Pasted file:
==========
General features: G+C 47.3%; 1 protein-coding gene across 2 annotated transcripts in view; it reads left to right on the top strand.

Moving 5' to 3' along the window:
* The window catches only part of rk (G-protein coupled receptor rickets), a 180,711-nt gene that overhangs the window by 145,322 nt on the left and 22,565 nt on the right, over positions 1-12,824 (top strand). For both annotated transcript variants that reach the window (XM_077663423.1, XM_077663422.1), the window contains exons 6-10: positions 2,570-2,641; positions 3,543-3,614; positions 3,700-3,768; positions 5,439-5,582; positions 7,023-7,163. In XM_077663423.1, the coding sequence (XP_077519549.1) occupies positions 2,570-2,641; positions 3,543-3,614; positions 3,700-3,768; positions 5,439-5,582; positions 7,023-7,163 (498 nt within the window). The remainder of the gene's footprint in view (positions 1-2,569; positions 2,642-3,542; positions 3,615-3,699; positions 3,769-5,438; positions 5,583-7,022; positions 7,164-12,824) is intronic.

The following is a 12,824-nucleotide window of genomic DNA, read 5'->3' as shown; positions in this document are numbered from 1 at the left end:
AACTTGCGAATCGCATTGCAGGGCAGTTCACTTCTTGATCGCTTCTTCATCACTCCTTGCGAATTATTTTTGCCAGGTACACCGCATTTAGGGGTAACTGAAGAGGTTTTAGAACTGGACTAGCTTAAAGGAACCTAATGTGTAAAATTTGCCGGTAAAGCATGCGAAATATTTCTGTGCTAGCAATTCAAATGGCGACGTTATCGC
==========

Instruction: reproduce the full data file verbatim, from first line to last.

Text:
General features: G+C 47.3%; 1 protein-coding gene across 2 annotated transcripts in view; it reads left to right on the top strand.

Moving 5' to 3' along the window:
* The window catches only part of rk (G-protein coupled receptor rickets), a 180,711-nt gene that overhangs the window by 145,322 nt on the left and 22,565 nt on the right, over positions 1-12,824 (top strand). For both annotated transcript variants that reach the window (XM_077663423.1, XM_077663422.1), the window contains exons 6-10: positions 2,570-2,641; positions 3,543-3,614; positions 3,700-3,768; positions 5,439-5,582; positions 7,023-7,163. In XM_077663423.1, the coding sequence (XP_077519549.1) occupies positions 2,570-2,641; positions 3,543-3,614; positions 3,700-3,768; positions 5,439-5,582; positions 7,023-7,163 (498 nt within the window). The remainder of the gene's footprint in view (positions 1-2,569; positions 2,642-3,542; positions 3,615-3,699; positions 3,769-5,438; positions 5,583-7,022; positions 7,164-12,824) is intronic.

The following is a 12,824-nucleotide window of genomic DNA, read 5'->3' as shown; positions in this document are numbered from 1 at the left end:
AACTTGCGAATCGCATTGCAGGGCAGTTCACTTCTTGATCGCTTCTTCATCACTCCTTGCGAATTATTTTTGCCAGGTACACCGCATTTAGGGGTAACTGAAGAGGTTTTAGAACTGGACTAGCTTAAAGGAACCTAATGTGTAAAATTTGCCGGTAAAGCATGCGAAATATTTCTGTGCTAGCAATTCAAATGGCGACGTTATCGC